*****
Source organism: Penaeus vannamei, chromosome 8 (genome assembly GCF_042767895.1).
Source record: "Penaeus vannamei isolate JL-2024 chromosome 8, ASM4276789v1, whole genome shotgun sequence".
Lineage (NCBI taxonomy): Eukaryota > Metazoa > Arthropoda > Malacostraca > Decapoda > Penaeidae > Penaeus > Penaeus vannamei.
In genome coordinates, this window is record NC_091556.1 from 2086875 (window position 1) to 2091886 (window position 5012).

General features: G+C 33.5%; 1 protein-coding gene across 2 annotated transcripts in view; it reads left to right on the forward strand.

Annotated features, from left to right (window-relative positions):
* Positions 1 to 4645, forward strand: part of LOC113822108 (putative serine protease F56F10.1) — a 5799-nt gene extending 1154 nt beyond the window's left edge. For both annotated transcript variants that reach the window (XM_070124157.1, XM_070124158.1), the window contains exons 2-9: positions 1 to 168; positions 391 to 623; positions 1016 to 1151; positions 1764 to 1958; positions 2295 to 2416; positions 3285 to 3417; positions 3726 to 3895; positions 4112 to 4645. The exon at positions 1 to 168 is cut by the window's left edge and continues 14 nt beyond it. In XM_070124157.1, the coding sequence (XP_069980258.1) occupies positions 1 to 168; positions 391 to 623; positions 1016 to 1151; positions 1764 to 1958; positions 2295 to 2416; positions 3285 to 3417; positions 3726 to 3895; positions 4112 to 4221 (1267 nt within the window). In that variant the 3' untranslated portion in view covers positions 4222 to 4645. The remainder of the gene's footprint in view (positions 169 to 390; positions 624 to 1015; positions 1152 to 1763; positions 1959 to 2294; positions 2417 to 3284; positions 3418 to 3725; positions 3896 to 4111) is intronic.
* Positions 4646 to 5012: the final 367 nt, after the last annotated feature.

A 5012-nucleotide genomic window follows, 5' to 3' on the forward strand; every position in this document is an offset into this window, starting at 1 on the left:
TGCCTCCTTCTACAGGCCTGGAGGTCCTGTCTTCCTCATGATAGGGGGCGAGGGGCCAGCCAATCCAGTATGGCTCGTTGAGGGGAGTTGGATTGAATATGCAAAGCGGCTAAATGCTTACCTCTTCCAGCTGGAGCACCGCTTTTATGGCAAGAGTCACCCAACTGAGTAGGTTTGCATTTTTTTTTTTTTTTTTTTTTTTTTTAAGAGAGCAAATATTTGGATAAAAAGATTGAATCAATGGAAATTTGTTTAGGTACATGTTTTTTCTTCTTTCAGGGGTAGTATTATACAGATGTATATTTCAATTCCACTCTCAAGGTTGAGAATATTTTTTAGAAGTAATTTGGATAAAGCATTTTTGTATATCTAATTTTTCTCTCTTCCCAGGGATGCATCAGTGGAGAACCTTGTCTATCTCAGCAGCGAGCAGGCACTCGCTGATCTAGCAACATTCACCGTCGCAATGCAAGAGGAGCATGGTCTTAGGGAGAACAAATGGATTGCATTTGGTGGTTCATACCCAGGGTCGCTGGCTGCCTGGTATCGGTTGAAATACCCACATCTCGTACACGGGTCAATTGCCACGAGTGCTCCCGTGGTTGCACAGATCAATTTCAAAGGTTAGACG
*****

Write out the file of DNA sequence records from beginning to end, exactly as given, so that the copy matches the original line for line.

Source organism: Penaeus vannamei, chromosome 8 (genome assembly GCF_042767895.1).
Source record: "Penaeus vannamei isolate JL-2024 chromosome 8, ASM4276789v1, whole genome shotgun sequence".
Lineage (NCBI taxonomy): Eukaryota > Metazoa > Arthropoda > Malacostraca > Decapoda > Penaeidae > Penaeus > Penaeus vannamei.
In genome coordinates, this window is record NC_091556.1 from 2086875 (window position 1) to 2091886 (window position 5012).

General features: G+C 33.5%; 1 protein-coding gene across 2 annotated transcripts in view; it reads left to right on the forward strand.

Annotated features, from left to right (window-relative positions):
* Positions 1 to 4645, forward strand: part of LOC113822108 (putative serine protease F56F10.1) — a 5799-nt gene extending 1154 nt beyond the window's left edge. For both annotated transcript variants that reach the window (XM_070124157.1, XM_070124158.1), the window contains exons 2-9: positions 1 to 168; positions 391 to 623; positions 1016 to 1151; positions 1764 to 1958; positions 2295 to 2416; positions 3285 to 3417; positions 3726 to 3895; positions 4112 to 4645. The exon at positions 1 to 168 is cut by the window's left edge and continues 14 nt beyond it. In XM_070124157.1, the coding sequence (XP_069980258.1) occupies positions 1 to 168; positions 391 to 623; positions 1016 to 1151; positions 1764 to 1958; positions 2295 to 2416; positions 3285 to 3417; positions 3726 to 3895; positions 4112 to 4221 (1267 nt within the window). In that variant the 3' untranslated portion in view covers positions 4222 to 4645. The remainder of the gene's footprint in view (positions 169 to 390; positions 624 to 1015; positions 1152 to 1763; positions 1959 to 2294; positions 2417 to 3284; positions 3418 to 3725; positions 3896 to 4111) is intronic.
* Positions 4646 to 5012: the final 367 nt, after the last annotated feature.

A 5012-nucleotide genomic window follows, 5' to 3' on the forward strand; every position in this document is an offset into this window, starting at 1 on the left:
TGCCTCCTTCTACAGGCCTGGAGGTCCTGTCTTCCTCATGATAGGGGGCGAGGGGCCAGCCAATCCAGTATGGCTCGTTGAGGGGAGTTGGATTGAATATGCAAAGCGGCTAAATGCTTACCTCTTCCAGCTGGAGCACCGCTTTTATGGCAAGAGTCACCCAACTGAGTAGGTTTGCATTTTTTTTTTTTTTTTTTTTTTTTTTAAGAGAGCAAATATTTGGATAAAAAGATTGAATCAATGGAAATTTGTTTAGGTACATGTTTTTTCTTCTTTCAGGGGTAGTATTATACAGATGTATATTTCAATTCCACTCTCAAGGTTGAGAATATTTTTTAGAAGTAATTTGGATAAAGCATTTTTGTATATCTAATTTTTCTCTCTTCCCAGGGATGCATCAGTGGAGAACCTTGTCTATCTCAGCAGCGAGCAGGCACTCGCTGATCTAGCAACATTCACCGTCGCAATGCAAGAGGAGCATGGTCTTAGGGAGAACAAATGGATTGCATTTGGTGGTTCATACCCAGGGTCGCTGGCTGCCTGGTATCGGTTGAAATACCCACATCTCGTACACGGGTCAATTGCCACGAGTGCTCCCGTGGTTGCACAGATCAATTTCAAAGGTTAGACG